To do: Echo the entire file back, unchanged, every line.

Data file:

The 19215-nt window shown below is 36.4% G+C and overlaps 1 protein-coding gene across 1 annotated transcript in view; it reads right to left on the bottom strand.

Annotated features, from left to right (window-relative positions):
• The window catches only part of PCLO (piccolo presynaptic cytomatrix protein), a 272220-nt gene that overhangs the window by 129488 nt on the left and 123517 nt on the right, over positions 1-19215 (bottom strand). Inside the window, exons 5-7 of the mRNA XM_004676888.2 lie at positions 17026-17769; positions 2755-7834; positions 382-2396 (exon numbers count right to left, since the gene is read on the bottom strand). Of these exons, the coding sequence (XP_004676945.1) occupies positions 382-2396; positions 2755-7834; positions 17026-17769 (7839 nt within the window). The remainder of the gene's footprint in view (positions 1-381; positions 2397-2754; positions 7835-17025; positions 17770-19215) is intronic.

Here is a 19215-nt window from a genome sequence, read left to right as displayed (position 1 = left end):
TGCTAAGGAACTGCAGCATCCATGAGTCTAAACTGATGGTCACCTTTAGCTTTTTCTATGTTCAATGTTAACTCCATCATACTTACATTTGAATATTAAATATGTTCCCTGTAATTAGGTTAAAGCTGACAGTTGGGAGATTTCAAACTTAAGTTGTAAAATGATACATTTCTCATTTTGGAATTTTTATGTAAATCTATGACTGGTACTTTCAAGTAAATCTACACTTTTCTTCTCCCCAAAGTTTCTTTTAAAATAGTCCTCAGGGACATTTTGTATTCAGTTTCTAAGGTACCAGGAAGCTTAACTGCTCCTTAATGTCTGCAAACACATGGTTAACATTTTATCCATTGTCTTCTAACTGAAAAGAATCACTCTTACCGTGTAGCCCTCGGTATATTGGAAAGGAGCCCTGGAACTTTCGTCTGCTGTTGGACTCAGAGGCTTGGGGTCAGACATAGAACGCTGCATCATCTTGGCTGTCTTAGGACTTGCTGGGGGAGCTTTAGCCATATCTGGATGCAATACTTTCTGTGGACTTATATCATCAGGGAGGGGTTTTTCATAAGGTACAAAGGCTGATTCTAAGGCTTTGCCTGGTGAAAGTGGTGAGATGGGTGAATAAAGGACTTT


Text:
The 19215-nt window shown below is 36.4% G+C and overlaps 1 protein-coding gene across 1 annotated transcript in view; it reads right to left on the bottom strand.

Annotated features, from left to right (window-relative positions):
• The window catches only part of PCLO (piccolo presynaptic cytomatrix protein), a 272220-nt gene that overhangs the window by 129488 nt on the left and 123517 nt on the right, over positions 1-19215 (bottom strand). Inside the window, exons 5-7 of the mRNA XM_004676888.2 lie at positions 17026-17769; positions 2755-7834; positions 382-2396 (exon numbers count right to left, since the gene is read on the bottom strand). Of these exons, the coding sequence (XP_004676945.1) occupies positions 382-2396; positions 2755-7834; positions 17026-17769 (7839 nt within the window). The remainder of the gene's footprint in view (positions 1-381; positions 2397-2754; positions 7835-17025; positions 17770-19215) is intronic.

Here is a 19215-nt window from a genome sequence, read left to right as displayed (position 1 = left end):
TGCTAAGGAACTGCAGCATCCATGAGTCTAAACTGATGGTCACCTTTAGCTTTTTCTATGTTCAATGTTAACTCCATCATACTTACATTTGAATATTAAATATGTTCCCTGTAATTAGGTTAAAGCTGACAGTTGGGAGATTTCAAACTTAAGTTGTAAAATGATACATTTCTCATTTTGGAATTTTTATGTAAATCTATGACTGGTACTTTCAAGTAAATCTACACTTTTCTTCTCCCCAAAGTTTCTTTTAAAATAGTCCTCAGGGACATTTTGTATTCAGTTTCTAAGGTACCAGGAAGCTTAACTGCTCCTTAATGTCTGCAAACACATGGTTAACATTTTATCCATTGTCTTCTAACTGAAAAGAATCACTCTTACCGTGTAGCCCTCGGTATATTGGAAAGGAGCCCTGGAACTTTCGTCTGCTGTTGGACTCAGAGGCTTGGGGTCAGACATAGAACGCTGCATCATCTTGGCTGTCTTAGGACTTGCTGGGGGAGCTTTAGCCATATCTGGATGCAATACTTTCTGTGGACTTATATCATCAGGGAGGGGTTTTTCATAAGGTACAAAGGCTGATTCTAAGGCTTTGCCTGGTGAAAGTGGTGAGATGGGTGAATAAAGGACTTT